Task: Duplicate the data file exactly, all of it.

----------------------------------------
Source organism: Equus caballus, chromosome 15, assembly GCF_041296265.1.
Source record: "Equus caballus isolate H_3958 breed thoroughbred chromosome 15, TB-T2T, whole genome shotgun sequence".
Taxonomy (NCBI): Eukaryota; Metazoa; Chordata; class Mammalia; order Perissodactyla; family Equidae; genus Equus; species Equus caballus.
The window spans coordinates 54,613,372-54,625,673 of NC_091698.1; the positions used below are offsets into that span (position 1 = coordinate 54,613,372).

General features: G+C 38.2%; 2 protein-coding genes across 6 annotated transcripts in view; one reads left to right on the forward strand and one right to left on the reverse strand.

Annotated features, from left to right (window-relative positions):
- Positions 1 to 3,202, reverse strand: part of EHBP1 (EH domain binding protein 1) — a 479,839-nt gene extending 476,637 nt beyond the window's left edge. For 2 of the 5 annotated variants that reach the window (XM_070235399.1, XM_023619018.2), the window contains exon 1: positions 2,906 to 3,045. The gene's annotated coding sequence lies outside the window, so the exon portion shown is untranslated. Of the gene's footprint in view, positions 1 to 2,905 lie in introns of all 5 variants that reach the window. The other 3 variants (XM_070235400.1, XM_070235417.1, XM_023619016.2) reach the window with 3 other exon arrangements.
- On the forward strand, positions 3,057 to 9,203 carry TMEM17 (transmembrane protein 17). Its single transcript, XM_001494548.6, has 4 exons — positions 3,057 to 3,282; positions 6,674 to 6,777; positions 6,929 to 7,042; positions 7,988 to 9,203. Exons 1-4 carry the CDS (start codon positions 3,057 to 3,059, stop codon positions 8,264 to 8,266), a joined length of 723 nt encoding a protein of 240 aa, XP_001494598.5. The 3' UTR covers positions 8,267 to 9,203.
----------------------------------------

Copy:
Source organism: Equus caballus, chromosome 15, assembly GCF_041296265.1.
Source record: "Equus caballus isolate H_3958 breed thoroughbred chromosome 15, TB-T2T, whole genome shotgun sequence".
Taxonomy (NCBI): Eukaryota; Metazoa; Chordata; class Mammalia; order Perissodactyla; family Equidae; genus Equus; species Equus caballus.
The window spans coordinates 54,613,372-54,625,673 of NC_091698.1; the positions used below are offsets into that span (position 1 = coordinate 54,613,372).

General features: G+C 38.2%; 2 protein-coding genes across 6 annotated transcripts in view; one reads left to right on the forward strand and one right to left on the reverse strand.

Annotated features, from left to right (window-relative positions):
- Positions 1 to 3,202, reverse strand: part of EHBP1 (EH domain binding protein 1) — a 479,839-nt gene extending 476,637 nt beyond the window's left edge. For 2 of the 5 annotated variants that reach the window (XM_070235399.1, XM_023619018.2), the window contains exon 1: positions 2,906 to 3,045. The gene's annotated coding sequence lies outside the window, so the exon portion shown is untranslated. Of the gene's footprint in view, positions 1 to 2,905 lie in introns of all 5 variants that reach the window. The other 3 variants (XM_070235400.1, XM_070235417.1, XM_023619016.2) reach the window with 3 other exon arrangements.
- On the forward strand, positions 3,057 to 9,203 carry TMEM17 (transmembrane protein 17). Its single transcript, XM_001494548.6, has 4 exons — positions 3,057 to 3,282; positions 6,674 to 6,777; positions 6,929 to 7,042; positions 7,988 to 9,203. Exons 1-4 carry the CDS (start codon positions 3,057 to 3,059, stop codon positions 8,264 to 8,266), a joined length of 723 nt encoding a protein of 240 aa, XP_001494598.5. The 3' UTR covers positions 8,267 to 9,203.